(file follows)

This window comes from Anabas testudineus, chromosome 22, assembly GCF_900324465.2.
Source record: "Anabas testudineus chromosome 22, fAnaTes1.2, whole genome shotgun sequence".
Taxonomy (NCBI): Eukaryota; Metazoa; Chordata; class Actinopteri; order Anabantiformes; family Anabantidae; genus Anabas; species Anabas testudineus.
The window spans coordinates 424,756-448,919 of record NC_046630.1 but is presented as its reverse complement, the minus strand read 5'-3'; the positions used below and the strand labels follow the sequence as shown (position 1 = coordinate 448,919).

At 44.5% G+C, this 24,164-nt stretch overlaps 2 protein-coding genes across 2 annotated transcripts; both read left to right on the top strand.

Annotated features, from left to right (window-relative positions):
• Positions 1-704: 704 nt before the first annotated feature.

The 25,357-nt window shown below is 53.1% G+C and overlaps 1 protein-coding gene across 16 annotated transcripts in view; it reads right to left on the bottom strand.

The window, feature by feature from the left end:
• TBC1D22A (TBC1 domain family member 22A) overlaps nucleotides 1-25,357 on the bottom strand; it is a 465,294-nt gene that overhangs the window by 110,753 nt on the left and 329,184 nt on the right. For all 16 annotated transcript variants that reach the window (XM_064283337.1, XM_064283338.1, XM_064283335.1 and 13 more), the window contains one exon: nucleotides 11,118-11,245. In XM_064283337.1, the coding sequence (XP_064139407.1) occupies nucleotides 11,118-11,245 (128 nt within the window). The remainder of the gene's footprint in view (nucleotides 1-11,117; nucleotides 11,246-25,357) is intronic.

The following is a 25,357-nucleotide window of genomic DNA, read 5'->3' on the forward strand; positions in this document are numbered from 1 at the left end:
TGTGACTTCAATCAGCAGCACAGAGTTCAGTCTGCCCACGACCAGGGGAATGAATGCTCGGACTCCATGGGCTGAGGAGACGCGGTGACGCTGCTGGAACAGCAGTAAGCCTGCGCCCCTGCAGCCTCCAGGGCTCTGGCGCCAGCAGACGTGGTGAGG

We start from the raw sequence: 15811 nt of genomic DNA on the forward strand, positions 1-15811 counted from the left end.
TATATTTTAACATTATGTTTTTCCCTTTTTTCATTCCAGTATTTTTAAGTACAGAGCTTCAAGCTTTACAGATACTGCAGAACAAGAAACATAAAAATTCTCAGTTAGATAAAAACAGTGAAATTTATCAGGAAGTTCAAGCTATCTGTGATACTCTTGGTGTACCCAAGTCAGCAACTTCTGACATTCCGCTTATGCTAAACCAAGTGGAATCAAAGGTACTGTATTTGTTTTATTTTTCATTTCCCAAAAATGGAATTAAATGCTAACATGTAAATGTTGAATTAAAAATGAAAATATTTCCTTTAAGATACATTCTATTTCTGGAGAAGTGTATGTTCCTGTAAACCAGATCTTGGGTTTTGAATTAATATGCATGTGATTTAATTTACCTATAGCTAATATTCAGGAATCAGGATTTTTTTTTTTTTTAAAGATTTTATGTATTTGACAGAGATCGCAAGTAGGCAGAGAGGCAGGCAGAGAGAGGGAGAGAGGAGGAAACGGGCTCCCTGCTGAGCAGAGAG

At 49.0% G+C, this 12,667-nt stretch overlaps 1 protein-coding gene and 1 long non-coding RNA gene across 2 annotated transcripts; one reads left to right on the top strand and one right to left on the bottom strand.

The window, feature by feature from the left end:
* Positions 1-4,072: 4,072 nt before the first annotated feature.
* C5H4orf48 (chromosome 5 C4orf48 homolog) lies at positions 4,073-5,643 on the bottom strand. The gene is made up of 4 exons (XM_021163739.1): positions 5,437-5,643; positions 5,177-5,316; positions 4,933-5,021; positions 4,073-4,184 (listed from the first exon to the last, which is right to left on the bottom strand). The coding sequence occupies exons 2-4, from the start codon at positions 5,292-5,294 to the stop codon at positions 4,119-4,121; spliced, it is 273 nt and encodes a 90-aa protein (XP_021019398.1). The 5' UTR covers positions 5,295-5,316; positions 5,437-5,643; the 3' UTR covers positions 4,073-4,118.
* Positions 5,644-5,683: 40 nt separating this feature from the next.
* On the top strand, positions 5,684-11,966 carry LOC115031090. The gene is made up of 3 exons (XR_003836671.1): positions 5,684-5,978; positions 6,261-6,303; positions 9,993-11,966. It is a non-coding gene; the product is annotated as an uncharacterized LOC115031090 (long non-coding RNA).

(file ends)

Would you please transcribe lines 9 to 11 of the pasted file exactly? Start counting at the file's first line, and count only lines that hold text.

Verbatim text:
The window, feature by feature from the left end:
• TBC1D22A (TBC1 domain family member 22A) overlaps nucleotides 1-25,357 on the bottom strand; it is a 465,294-nt gene that overhangs the window by 110,753 nt on the left and 329,184 nt on the right. For all 16 annotated transcript variants that reach the window (XM_064283337.1, XM_064283338.1, XM_064283335.1 and 13 more), the window contains one exon: nucleotides 11,118-11,245. In XM_064283337.1, the coding sequence (XP_064139407.1) occupies nucleotides 11,118-11,245 (128 nt within the window). The remainder of the gene's footprint in view (nucleotides 1-11,117; nucleotides 11,246-25,357) is intronic.

The following is a 25,357-nucleotide window of genomic DNA, read 5'->3' on the forward strand; positions in this document are numbered from 1 at the left end: